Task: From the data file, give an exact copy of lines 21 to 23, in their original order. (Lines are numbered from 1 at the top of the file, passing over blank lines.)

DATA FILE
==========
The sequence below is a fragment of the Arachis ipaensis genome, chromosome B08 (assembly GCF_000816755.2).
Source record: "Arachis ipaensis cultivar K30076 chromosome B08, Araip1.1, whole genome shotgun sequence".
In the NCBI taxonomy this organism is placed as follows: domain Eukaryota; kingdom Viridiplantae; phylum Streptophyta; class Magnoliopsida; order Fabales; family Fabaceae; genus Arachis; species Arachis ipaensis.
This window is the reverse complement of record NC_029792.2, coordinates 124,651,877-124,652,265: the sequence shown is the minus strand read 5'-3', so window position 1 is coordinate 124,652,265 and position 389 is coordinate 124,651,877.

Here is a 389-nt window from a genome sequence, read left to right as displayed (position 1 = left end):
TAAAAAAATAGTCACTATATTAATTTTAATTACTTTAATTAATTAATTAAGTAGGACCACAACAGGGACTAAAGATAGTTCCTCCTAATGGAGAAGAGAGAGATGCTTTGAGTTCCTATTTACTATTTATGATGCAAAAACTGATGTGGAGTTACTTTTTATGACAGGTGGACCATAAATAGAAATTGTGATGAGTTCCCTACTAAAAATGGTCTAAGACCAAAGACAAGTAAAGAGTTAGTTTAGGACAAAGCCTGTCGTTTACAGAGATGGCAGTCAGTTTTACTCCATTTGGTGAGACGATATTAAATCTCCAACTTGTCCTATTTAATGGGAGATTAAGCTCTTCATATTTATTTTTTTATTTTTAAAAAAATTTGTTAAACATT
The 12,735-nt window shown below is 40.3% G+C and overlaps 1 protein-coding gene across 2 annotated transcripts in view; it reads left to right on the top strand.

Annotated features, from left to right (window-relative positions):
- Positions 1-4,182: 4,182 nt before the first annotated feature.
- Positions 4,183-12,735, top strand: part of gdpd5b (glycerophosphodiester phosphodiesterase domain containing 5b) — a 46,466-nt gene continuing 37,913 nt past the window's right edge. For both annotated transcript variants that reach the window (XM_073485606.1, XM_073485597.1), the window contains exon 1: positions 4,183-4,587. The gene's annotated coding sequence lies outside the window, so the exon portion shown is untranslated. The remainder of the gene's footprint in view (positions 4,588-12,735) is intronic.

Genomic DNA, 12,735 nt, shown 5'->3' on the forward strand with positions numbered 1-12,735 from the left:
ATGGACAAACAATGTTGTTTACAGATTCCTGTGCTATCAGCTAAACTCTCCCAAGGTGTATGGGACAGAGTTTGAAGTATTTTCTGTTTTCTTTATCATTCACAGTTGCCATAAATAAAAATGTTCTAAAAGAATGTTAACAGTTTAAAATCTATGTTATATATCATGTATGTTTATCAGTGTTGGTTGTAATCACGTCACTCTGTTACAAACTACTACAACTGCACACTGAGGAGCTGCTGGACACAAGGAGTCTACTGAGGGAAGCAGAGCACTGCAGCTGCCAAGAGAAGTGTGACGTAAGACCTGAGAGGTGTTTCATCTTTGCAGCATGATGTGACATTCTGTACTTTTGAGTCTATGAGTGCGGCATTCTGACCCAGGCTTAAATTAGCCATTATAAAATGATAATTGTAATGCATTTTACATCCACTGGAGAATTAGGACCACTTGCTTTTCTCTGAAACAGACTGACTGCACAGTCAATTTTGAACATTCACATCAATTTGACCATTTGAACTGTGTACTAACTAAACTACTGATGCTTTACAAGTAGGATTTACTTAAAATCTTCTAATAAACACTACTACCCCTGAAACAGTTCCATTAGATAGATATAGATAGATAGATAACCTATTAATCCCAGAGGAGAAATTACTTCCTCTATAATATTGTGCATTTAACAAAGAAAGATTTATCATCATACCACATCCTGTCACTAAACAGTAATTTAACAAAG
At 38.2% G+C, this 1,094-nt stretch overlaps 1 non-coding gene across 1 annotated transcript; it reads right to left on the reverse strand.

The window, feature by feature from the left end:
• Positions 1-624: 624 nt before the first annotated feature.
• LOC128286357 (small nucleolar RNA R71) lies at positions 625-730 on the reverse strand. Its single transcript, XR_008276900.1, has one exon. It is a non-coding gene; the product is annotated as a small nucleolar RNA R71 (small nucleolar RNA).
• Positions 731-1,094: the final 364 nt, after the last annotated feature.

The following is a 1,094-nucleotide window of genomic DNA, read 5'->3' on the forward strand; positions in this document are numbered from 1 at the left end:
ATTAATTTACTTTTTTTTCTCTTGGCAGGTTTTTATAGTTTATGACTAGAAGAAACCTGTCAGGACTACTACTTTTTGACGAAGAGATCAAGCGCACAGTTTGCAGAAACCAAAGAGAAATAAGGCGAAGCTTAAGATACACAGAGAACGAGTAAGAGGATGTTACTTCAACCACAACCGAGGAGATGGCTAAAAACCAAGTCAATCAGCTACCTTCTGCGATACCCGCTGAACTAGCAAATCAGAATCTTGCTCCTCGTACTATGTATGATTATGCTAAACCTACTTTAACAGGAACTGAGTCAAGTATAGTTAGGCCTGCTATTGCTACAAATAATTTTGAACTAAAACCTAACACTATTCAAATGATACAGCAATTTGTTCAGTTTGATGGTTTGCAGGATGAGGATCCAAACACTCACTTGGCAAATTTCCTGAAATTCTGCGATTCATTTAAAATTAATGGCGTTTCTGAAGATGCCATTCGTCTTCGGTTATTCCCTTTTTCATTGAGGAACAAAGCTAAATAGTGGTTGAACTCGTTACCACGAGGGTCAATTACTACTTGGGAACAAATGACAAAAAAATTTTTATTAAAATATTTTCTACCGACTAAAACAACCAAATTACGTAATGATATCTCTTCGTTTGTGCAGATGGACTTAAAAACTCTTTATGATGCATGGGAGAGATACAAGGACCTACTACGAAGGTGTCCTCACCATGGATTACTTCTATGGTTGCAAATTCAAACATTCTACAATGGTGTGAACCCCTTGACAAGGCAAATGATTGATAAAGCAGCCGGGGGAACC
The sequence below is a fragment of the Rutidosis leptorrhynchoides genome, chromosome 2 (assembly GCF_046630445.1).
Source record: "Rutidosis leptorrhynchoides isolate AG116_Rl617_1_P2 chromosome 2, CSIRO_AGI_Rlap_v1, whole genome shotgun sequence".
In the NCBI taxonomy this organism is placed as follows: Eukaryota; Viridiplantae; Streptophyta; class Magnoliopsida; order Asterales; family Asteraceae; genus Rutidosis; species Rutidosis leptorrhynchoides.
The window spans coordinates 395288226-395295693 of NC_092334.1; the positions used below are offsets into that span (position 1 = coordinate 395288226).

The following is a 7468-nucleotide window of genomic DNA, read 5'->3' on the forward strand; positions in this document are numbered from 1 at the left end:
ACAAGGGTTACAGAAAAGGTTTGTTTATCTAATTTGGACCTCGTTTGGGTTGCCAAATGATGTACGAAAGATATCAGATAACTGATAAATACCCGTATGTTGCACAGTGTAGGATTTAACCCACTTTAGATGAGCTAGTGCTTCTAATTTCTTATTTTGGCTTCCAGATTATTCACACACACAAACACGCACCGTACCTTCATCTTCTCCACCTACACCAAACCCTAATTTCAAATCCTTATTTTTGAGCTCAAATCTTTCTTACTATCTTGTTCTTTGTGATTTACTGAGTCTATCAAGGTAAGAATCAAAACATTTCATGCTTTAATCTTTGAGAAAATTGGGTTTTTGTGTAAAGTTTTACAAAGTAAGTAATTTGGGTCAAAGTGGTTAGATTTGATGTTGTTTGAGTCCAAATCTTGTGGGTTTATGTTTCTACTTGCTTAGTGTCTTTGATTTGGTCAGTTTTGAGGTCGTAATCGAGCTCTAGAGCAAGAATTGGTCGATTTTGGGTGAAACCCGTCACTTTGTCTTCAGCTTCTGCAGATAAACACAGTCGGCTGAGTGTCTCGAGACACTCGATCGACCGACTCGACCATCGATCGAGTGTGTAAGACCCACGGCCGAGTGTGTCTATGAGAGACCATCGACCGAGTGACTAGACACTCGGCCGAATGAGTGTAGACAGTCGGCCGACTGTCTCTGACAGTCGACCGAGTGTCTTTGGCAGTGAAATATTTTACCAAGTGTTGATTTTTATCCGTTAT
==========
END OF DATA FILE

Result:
Source record: "Rutidosis leptorrhynchoides isolate AG116_Rl617_1_P2 chromosome 2, CSIRO_AGI_Rlap_v1, whole genome shotgun sequence".
In the NCBI taxonomy this organism is placed as follows: Eukaryota; Viridiplantae; Streptophyta; class Magnoliopsida; order Asterales; family Asteraceae; genus Rutidosis; species Rutidosis leptorrhynchoides.
The window spans coordinates 395288226-395295693 of NC_092334.1; the positions used below are offsets into that span (position 1 = coordinate 395288226).